When pregnant, you share everything with your growing baby.
Food, nutrients and even vaccines can help protect not just you from disease, but also your baby. Getting the wrongs vaccines or at the wrong time could potentially harm both expectant mother and child. Here are some vaccination guidelines to keep in mind for expectant mothers:
For starters, before becoming pregnant you should check with your doctor and make sure you’re up to date with vaccines. Discussing your vaccine history with the doctor will give both of you a better idea of your health level. This step can also determine which vaccines are unsafe for you during and shortly after the pregnancy.
Some vaccines, such as the measles, mumps and rubella (MMR) vaccine, should be given a month or more before pregnancy. If you catch rubella during pregnancy then you risk potential serious birth defects to your child. A blood test can also confirm if you’ve already been vaccinated for rubella.
If you do need to get an MMR vaccine, it’s wise to wait at least one month before trying to conceive. This will help reduce any risks and side effects than may come with the vaccine.
The Zika virus is present in many countries and there is currently no vaccine to prevent infection. The disease poses most risk for pregnant women and those that are trying to get pregnant. You can get the virus from mosquito bites or sexually transmitted by your partner. While the best method to avoid this virus is to avoid regions endemic with Zika, that may not be an option. Mosquito nets, insect repellent and long clothing can also help keep the bugs away.
During The Pregnancy
It’s highly recommended to at least get a flu vaccine and the Tdap vaccine while pregnant.
The World Health Organization conducted a study in 2009, during a particularly dangerous flu season. Pregnant women proved to be seven times more likely to suffer serious complications due to the virus.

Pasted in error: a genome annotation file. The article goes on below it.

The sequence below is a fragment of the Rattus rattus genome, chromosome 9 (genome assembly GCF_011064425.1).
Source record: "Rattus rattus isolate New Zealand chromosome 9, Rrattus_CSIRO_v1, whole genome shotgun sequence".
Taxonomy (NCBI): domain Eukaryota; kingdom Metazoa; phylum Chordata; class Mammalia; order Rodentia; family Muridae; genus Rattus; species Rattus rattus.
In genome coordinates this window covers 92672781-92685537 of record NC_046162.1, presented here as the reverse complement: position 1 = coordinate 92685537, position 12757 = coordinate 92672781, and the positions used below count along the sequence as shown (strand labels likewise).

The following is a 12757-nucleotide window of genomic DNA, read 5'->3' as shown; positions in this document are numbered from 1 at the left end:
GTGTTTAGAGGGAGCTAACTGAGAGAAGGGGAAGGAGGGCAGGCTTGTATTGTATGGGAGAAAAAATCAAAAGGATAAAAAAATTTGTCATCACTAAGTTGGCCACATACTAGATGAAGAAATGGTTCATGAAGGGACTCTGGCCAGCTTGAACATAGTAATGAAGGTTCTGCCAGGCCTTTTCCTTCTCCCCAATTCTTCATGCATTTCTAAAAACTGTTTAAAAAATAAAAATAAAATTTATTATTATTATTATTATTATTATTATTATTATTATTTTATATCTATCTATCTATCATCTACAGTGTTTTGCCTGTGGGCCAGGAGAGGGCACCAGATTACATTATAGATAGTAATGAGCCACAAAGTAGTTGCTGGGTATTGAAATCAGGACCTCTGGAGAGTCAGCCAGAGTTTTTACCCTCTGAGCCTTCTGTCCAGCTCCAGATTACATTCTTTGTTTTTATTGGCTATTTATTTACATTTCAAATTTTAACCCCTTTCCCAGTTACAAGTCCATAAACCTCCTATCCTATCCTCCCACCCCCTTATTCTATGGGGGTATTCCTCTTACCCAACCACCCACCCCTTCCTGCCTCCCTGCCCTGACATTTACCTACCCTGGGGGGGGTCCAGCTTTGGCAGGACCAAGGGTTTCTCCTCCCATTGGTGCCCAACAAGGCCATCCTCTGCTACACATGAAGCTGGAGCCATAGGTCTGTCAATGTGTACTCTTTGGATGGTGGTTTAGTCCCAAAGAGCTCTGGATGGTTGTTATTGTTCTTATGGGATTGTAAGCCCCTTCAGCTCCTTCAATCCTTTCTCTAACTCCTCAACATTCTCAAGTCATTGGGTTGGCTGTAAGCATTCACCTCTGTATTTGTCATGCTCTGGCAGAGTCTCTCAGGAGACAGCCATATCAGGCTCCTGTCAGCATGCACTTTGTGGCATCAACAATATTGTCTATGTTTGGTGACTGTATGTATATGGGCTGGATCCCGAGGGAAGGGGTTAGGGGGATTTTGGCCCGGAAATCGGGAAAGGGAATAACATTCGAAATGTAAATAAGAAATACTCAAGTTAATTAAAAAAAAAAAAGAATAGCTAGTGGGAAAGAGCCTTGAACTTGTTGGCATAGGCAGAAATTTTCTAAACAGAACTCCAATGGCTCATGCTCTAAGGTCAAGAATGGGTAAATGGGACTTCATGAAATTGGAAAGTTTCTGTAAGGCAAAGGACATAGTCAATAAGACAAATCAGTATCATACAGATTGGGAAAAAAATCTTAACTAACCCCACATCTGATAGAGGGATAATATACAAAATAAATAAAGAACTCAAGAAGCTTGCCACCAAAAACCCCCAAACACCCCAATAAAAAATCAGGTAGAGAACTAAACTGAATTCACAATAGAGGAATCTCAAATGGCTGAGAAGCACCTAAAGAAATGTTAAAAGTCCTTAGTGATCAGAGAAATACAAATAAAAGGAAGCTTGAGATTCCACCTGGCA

The ideal time to get the flu vaccine is during your first or second trimester. It’s also safe to get the jab before your pregnancy if it’s flu season while you’re pregnant.
The Tdap vaccine is recommended between 27 to 36 weeks of your pregnancy. During this time, your body will produce antibodies than can pass along the vaccine to the placenta. This can help protect both mother and child from whooping cough, which is prevented with the Tdap vaccine.
Considering breastfeeding? All routinely administered vaccines are safe for women planning on breastfeeding. If you’re considering a vaccine during this process, be sure to discuss each immunization with your healthcare professional. This can help ensure that timing is correct for each vaccine.
The same concept applies when traveling while pregnant. As soon as you’re sure of the locations you’re visiting, speak to a physician to receive the necessary vaccines.
After your pregnancy your doctor may recommend some vaccines to help protect you from getting sick. If you decide to breastfeed, postpartum vaccination can help pass antibodies to the baby. According to the CDC, vaccination after pregnancy is crucial for women that didn’t get some immunizations before their pregnancy.
It’s important to take every precaution to make sure your body is strong and ready for pregnancy. When in doubt, consult your healthcare professional with any questions about vaccines and your pregnancy.
If you have any travel plans or vaccine history, talk it over with your doctor. They may make some suggestions that could help you during your pregnancy.
Written for Passport Health by Brianna Malotke. Brianna is a freelance writer and costume designer located in Illinois. She’s an avid coffee drinker and enjoys researching new topics for writing.